Watch the first video evidence that leeches can jump

Settling a debate which has persisted for more than a century, researchers have shown that at least one species of terrestrial leech can indeed jump.

A new paper in the journal Biotropica presents the first video evidence of the feat.

“We believe this is the first convincing evidence that leeches can jump and do so with visible energy expenditure,” says lead author Mai Fahmy, of the American Museum of Natural History and Fordham University in the US.

“There have been previous accounts of leeches jumping, including onto people, but those reports were often explained away as leeches just attaching to a passerby as they brushed against shrubs or dropping from a branch above. This study dispels that argument.”

During expeditions to Madagascar in 2017 and 2023, Fahmy recorded footage of 2 different leeches intentionally jumping off leaves and onto the ground.

This video taken in Madagascar in 2017 shows a Chtonobdella leech taking a small jump followed by a big leap to the ground. Credit: © Mai Fahmy

In what Fahmy and co-author Michael Tessler, of the American Museum of Natural History and the City University of New York, liken to a “back bending cobra or a spring being pulled back to maximise potential energy” the leech begins by coiling its body back.

It then propels itself into the air, keeping its body extended as it soars towards the ground. This is a departure from its usual locomotion, which is a looping motion similar to that of an inchworm.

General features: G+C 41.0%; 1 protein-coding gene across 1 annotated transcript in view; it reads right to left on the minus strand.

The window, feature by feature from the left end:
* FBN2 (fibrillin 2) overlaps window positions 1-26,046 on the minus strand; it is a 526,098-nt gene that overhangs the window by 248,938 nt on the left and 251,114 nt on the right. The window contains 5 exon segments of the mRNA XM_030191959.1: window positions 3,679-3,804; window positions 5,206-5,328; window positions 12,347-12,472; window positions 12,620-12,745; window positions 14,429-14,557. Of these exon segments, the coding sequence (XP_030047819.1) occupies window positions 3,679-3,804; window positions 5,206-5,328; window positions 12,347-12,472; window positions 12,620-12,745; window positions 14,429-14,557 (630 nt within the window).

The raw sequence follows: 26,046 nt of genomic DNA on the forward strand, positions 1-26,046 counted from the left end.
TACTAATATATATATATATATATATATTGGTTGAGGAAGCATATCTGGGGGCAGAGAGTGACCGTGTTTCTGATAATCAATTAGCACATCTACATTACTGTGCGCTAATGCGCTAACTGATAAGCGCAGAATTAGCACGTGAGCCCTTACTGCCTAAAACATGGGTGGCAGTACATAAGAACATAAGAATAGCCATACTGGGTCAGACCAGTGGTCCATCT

“Essentially, it executes a graceful jump but with a seemingly hard landing,” says Tessler.

Fahmy collected the leech she observed in 2023 and identified it as Chtonobdella fallax, a common species found in Madagascar. Chtonobdella leeches are part of the family Haemadipsidae, for which the debate about jumping ability has endured through anecdotal evidence since the late 19th century.

This video taken in 2023 in Madagascar shows two Chtonobdella leeches questing on the same leaf and briefly interacting with each other. Then, as in the 2017 video, one leech assumes a recoiled body posture before jumping from the leaf to the ground. Credit: © Mai Fahmy

The researchers say their observations establish that at least 2 terrestrial leeches possess the musculature, coordination, and inclination to execute a jump.

“We do not know how often this may happen or whether these leeches use this ability to seek out hosts, but, given that we caught multiple jumps in 2 short recordings, this behaviour may be common for this species,” says Fahmy.

Understanding leech behaviour is valuable as they are increasingly being collected to survey vertebrate biodiversity via the blood they feed on.

“If we can identify how leeches find and attach to hosts, we can better understand the results of their gut content analyses,” says Fahmy.

“Leeches are also often overlooked and understudied, and, as a natural part of the ecosystem, leeches themselves may be in need of conservation protection.”

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